April Fools’ Day is, by far, one of my least favorite days. No one is to be trusted and people think it’s okay to say, or publish, inappropriate things that are ‘made okay’ by tacking on “April Fools’” at the end.
Adding the phrase “just kidding” to the end of something, like telling your parents that you (or your girlfriend) are pregnant doesn’t make it funny. It doesn’t even make it socially acceptable. Except, apparently, on April Fools’ Day.
If the average person is allowed to give their parents a heart attack with news and have it be okay because it’s the first of April, why did the editor-in-chief of the Boston University newspaper get asked to resign for an April Fools' joke?
On April 1, The Daily Free Press of BU put out a satirical print edition of their paper, which was Disney themed and poked fun at several campus issues, such as the arrest of two students for sexual assault, peeping Tom incidents and a possible incident of sorority hazing.
The top story of the paper stated, “Seven frat dwarves were arrested last night after they allegedly drugged” and sexually assaulted a female BU student, who was identified as “the fairest of them all.” Anyone else just have his or her childhood ruined?
In addition, the edition had stories about Alice in Wonderland having a bad LSD trip and another implicated Cinderella in a prostitution ring.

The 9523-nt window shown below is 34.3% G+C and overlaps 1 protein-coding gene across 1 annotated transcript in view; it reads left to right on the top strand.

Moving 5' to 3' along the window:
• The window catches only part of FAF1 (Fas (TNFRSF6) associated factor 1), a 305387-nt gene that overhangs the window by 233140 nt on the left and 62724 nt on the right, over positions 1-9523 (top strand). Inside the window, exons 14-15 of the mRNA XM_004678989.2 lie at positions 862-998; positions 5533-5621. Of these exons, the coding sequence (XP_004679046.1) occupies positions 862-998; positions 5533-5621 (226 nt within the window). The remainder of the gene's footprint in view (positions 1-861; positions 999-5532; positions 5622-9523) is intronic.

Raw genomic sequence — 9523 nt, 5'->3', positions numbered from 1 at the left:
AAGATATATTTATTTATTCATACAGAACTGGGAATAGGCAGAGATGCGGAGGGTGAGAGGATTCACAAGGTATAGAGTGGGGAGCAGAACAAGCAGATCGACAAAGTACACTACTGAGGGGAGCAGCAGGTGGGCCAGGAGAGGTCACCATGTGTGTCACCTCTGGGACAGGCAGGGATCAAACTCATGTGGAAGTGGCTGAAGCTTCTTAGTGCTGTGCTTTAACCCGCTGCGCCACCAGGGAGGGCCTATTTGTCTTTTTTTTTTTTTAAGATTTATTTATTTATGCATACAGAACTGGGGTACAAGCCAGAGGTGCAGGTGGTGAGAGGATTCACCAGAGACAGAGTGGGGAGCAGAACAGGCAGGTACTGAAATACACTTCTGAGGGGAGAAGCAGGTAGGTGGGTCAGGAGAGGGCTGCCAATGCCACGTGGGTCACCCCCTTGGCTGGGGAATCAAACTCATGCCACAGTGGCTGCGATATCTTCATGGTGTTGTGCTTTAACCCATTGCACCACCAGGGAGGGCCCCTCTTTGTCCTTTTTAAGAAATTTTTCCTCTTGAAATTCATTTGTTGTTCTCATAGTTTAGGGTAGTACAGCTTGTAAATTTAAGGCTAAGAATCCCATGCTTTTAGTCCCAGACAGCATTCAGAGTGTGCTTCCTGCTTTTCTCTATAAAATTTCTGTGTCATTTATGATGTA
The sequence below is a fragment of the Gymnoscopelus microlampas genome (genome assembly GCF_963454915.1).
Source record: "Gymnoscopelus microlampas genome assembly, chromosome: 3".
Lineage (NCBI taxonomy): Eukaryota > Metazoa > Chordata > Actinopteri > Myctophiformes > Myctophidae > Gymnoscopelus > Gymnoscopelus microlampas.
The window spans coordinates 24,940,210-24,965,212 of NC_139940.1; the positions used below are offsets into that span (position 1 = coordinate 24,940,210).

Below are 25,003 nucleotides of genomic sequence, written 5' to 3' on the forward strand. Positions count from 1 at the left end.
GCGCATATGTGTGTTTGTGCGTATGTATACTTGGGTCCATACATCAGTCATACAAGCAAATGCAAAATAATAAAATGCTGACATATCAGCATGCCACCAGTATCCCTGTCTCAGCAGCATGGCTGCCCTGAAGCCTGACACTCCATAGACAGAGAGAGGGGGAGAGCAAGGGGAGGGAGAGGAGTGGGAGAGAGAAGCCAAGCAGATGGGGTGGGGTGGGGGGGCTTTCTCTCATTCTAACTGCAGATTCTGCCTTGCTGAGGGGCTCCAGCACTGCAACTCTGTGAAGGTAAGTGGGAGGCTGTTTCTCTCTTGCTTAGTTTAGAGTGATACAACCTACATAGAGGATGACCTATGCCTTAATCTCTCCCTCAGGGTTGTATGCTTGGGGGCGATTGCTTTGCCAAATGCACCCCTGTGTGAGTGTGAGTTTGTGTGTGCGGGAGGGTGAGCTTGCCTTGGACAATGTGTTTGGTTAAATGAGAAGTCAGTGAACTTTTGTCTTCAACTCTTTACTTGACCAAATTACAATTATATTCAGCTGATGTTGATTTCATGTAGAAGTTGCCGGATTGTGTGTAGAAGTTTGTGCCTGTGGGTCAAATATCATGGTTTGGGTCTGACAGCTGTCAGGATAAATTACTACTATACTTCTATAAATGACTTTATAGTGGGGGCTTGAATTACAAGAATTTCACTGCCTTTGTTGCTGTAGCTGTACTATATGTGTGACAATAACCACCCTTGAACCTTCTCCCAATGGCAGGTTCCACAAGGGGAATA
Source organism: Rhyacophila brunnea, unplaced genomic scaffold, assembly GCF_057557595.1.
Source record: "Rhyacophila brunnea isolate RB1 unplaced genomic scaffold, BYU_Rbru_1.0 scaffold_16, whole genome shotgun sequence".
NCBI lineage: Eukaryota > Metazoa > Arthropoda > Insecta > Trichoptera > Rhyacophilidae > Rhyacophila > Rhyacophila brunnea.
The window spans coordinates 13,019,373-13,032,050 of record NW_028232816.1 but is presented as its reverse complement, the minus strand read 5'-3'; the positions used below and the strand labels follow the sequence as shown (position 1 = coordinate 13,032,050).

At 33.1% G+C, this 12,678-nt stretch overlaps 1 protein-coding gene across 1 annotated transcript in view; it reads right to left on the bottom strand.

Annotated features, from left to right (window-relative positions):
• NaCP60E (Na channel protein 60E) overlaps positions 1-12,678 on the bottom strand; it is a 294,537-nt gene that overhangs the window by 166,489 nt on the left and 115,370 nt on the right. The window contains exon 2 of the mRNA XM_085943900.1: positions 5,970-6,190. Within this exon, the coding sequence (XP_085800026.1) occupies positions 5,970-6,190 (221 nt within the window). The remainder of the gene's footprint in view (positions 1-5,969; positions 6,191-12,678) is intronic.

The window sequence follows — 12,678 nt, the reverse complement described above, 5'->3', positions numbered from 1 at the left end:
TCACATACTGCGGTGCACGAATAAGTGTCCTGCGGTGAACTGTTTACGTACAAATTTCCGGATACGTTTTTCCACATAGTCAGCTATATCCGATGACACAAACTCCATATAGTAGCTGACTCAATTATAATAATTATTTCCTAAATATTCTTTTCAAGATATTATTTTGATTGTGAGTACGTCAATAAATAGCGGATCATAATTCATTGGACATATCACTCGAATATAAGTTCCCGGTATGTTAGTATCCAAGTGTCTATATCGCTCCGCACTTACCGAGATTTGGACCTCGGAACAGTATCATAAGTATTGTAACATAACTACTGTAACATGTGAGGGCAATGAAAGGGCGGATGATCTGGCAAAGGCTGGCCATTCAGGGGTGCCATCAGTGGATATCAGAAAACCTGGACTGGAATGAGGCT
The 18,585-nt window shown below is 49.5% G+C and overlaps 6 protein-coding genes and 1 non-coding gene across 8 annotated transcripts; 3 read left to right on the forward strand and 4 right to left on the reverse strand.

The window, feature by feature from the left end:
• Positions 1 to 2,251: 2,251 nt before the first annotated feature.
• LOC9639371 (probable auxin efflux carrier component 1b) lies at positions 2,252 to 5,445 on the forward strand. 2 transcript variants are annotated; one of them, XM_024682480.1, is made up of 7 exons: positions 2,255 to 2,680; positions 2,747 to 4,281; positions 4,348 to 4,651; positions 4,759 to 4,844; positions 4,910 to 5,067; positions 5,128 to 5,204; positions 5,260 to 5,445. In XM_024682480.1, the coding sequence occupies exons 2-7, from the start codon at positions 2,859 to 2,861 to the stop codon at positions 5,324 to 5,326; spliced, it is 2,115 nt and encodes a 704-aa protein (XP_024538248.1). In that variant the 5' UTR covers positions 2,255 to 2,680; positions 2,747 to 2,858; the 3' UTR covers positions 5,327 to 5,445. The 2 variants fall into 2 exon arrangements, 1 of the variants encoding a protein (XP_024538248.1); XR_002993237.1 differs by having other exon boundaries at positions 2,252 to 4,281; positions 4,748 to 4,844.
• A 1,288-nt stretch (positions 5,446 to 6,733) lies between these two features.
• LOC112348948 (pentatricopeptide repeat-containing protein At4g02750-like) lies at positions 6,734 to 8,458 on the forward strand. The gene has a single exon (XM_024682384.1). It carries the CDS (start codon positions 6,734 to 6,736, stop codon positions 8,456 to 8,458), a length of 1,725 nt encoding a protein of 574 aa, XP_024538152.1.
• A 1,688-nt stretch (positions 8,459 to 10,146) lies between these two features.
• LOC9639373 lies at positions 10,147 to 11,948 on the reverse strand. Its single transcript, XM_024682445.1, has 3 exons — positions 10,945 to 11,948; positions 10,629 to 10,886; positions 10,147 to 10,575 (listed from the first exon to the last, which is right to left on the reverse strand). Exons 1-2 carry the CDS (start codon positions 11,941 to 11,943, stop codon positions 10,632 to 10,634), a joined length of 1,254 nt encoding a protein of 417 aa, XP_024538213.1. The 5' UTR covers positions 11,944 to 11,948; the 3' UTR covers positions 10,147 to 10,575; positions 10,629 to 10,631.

It goes without saying that this particular edition of the paper caused an uproar on the campus and around the nation. Many people called for the editor-in-chief and other staff members’ resignations and they got what they were clamoring for. The editor-in-chief was asked to step down and she promptly did.
The biggest problem is that she shouldn’t have been asked to resign in the first place. While you’ll never hear me agreeing to publish those kind of stories as an April Fools’ Joke (because I don’t find it appropriate in the least), it wasn’t entirely up to the editor-in-chief.
I work at The Pendulum and I worked at my high school paper, so I’ve had several years of experience with decisions like these. While it is the editor-in-chief’s job to make the final call on problems that are posed to the staff, many decisions that could have serious ramifications for the staff as a whole are put to a vote. Regardless of how the staff votes, the EIC does have the power to veto their decision and go with whatever he or she thinks is best.
Pulling rank and telling your staff, “I’m the boss, what I say goes” never sits well anyone though, and most people in leadership positions are aware of that fact. So it’s not something that happens very often, especially if the opinion they have about an issue is an unpopular one with the staff. It’s fairly safe to say that this particular edition of The Daily Free Press was put to a staff vote in some capacity, and they agreed it was worth the risk. Maybe not the wisest of decisions, but it was probably a decision made by a majority of the staff.
It seems incredibly wrong to punish one person for the actions of the whole staff. While the edition was not in good taste, and I don’t agree with them publishing it, it does not mean they didn’t have the right to do so.
Ultimately, The Daily Free Press is a student newspaper. While they and student newspapers everywhere operate on the basis that they need to be as professional as possible, being a part of a student organization is a learning experience. People are bound to make mistakes, and sometimes they will be large mistakes. There was no malicious intent behind the publishing of their April Fools’ edition, so it seems extreme to ask someone to step down.